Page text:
Articles By Peter Mills
Imprisoned by Public Pensions
Kennebec Journal OpEd by Senator Peter Mills
May 28, 2008
We should grant Maine's newly hired teachers and public employees access to Social Security -- and the freedom to move in and out of public service that comes with it.
Today's economy is competitive and constantly shifting. High school seniors are routinely advised to prepare themselves to work in six to 10 different careers before they retire. Yet the teacher delivering that message is caught in a pension system with completely contrary incentives -- designed so that someone hired at age 22 will feel compelled to continue in the same work for 40 years.
Because our 27,000 teachers and 14,000 state employees are required by state law to join a Maine retirement system outside of Social Security, their benefits are not portable. It is difficult for them to leave their public jobs, even temporarily.
As a result, members often feel trapped in their professions. Those who want to leave can't. Those who should leave won't -- fortified by grievance protections. Many well- meaning employees feel compelled to stay well past the time when they might prefer to retire or try something else.
If state retirees do qualify for Social Security, either through a spouse's income or through their own supplemental earnings from the private sector, their federal benefits are steeply reduced by offsets that Congress passed in 1983 to control the cost of Social Security.
Even worse, Maine's pension fund makes money for itself by shortchanging thousands of young teachers and state workers who don't stay. Those who leave the system before retirement usually relinquish all the contributions that the state has made on their behalf.
And neither do they get any Social Security credits. When members cash out, they receive back only what they themselves contributed, plus interest. All state contributions are forfeited to the fund to help pay benefits for those who stay until they retire.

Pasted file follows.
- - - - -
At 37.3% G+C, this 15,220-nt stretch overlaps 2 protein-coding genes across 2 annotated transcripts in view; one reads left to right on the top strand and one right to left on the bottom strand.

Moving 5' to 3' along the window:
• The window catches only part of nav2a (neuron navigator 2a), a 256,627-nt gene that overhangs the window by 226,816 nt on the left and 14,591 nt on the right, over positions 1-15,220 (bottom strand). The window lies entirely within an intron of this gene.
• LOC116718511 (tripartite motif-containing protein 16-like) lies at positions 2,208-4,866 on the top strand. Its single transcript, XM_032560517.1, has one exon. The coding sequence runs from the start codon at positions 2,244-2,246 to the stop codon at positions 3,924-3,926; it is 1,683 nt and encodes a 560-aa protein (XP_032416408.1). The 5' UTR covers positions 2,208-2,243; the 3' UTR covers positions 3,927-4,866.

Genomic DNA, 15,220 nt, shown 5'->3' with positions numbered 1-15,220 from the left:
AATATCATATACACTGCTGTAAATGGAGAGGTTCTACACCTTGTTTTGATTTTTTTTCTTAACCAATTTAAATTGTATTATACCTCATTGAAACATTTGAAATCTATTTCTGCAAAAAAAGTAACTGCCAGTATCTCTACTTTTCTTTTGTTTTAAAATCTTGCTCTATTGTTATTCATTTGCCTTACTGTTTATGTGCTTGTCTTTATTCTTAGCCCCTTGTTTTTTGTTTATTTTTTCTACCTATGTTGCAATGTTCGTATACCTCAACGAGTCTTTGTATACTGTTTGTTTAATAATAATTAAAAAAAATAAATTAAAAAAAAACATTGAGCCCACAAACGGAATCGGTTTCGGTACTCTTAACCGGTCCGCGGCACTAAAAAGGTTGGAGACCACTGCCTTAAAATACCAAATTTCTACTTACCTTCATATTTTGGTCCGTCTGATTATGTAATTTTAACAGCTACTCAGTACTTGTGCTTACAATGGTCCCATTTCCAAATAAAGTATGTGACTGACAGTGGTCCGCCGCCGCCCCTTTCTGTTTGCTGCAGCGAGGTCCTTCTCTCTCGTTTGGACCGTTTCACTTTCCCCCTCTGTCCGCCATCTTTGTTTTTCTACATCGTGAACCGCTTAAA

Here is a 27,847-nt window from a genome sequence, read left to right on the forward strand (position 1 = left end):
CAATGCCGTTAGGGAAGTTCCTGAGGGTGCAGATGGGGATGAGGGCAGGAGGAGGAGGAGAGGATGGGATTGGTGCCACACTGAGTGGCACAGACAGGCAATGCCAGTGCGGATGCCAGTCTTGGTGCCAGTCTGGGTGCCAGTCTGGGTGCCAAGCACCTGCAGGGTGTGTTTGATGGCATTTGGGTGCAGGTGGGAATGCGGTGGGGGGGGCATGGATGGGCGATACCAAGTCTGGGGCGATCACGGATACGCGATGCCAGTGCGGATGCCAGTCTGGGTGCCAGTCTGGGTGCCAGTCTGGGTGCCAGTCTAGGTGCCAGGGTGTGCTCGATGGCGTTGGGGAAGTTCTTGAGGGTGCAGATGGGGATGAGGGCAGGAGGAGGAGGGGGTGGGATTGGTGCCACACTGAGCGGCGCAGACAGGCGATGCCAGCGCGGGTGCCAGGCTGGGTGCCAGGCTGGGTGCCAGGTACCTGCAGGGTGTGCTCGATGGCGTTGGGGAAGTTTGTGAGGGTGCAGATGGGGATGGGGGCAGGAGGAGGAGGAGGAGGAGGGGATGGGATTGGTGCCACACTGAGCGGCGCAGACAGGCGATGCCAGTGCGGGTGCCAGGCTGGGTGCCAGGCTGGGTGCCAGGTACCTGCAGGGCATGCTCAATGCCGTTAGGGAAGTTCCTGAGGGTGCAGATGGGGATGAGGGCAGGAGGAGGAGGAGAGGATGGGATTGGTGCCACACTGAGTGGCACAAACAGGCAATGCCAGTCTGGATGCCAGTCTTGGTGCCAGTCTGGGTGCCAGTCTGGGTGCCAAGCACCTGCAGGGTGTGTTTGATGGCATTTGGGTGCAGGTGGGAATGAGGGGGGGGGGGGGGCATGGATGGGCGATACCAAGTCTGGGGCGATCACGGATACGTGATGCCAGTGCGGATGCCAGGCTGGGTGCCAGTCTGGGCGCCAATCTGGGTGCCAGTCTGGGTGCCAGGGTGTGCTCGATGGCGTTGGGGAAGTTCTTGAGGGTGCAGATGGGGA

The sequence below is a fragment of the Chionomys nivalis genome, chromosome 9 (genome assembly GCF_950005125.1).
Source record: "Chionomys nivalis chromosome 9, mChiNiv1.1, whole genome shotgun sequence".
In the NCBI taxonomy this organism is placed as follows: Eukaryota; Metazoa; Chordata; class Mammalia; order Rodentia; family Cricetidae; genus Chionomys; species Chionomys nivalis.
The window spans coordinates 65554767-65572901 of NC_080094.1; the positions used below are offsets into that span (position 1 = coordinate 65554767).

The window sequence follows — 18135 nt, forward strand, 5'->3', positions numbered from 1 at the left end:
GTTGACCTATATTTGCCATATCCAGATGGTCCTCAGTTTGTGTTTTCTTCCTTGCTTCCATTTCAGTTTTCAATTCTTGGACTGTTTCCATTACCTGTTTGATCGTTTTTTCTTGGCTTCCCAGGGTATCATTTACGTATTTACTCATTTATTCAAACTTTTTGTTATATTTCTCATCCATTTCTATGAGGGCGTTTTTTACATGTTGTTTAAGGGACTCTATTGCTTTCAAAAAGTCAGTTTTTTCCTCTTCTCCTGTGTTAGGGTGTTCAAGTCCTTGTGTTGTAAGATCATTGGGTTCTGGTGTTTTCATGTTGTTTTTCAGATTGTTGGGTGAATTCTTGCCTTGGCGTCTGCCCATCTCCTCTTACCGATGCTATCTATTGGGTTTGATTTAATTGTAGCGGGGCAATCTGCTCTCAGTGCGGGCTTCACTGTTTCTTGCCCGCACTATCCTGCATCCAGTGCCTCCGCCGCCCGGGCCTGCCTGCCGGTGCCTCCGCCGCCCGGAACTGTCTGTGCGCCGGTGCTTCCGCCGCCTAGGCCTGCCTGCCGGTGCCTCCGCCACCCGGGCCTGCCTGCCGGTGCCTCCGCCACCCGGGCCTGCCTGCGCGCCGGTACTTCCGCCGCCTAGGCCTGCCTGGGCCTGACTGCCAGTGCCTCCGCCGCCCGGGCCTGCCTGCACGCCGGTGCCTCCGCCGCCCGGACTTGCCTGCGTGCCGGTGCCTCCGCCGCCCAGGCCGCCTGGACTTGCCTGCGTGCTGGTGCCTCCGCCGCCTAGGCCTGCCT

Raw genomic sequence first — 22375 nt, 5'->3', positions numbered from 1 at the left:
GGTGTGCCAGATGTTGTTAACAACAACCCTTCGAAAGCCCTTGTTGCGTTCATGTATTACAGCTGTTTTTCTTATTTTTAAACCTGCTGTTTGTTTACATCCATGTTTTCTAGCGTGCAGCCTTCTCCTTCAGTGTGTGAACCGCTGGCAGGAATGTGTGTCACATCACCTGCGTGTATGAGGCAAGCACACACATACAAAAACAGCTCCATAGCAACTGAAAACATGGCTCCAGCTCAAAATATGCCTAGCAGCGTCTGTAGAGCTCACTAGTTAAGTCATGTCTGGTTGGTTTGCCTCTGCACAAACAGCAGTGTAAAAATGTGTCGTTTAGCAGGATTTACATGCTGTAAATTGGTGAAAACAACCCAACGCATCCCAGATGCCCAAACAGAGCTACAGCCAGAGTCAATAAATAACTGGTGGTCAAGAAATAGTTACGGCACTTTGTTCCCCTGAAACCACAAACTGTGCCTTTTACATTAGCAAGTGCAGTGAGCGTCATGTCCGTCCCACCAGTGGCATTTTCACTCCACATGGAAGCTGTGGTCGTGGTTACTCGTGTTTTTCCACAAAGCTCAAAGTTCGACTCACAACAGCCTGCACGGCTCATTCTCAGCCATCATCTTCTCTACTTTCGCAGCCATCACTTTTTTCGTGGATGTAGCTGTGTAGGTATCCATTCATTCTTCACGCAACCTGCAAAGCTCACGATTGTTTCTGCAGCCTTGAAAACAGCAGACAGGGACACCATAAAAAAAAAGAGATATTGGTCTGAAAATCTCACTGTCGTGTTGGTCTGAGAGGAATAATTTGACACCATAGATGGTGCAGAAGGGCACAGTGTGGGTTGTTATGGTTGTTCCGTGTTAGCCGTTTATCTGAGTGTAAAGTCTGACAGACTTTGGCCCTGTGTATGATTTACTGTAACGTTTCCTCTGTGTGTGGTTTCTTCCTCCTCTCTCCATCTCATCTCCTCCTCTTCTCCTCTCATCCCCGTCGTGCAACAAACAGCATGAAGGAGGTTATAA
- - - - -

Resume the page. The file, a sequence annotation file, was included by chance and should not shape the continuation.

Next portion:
Unlike Social Security, state pension benefits are not the least bit progressive. Well-paid senior people are rewarded in exact proportion to their highest earnings times a multiple for years of service. Workers with low earnings often find it difficult to survive on their public pensions.
Social Security, by contrast, pays its poorer members proportionately more than those who are better off.
Most other states and the University of Maine converted long ago to pensions that are based on Social Security and are less reliant on forfeitures. Benefits are portable and transparent. Earnings from all lifetime sources are fully credited under Social Security. Employees move in an out of public service freely and with fewer penalties. Even though it costs more to run such a system, portability and fairness are worth the price.
It is difficult, expensive and nearly impossible to change Maine's pensions retroactively for current employees, but there is no excuse for failing to start clean with new hires.
I proposed in April to put all new hires into a completely revamped benefit system based on Social Security plus a supplemental package of defined benefits. This measure was added by amendment to a union bill that had proposed an expensive early retirement option for existing members. Although my amendment garnered little enthusiasm from union lobbyists, it was endorsed overwhelmingly by both the House and Senate.
On the last day of session, the Appropriations Committee rejected the bill as a whole because the pension improvement sought by the unions was unaffordable.
Regardless of what the state might later do -- or not do -- to improve benefits for those already hired, Maine should implement a revamped program for new hires without delay.
Calcified personnel policies that trap people into permanent public employment constitute a major impediment to effective public service.
It is a shame to continue hiring new workers and teachers into the existing outmoded system that so exploits the young and ensnares the old.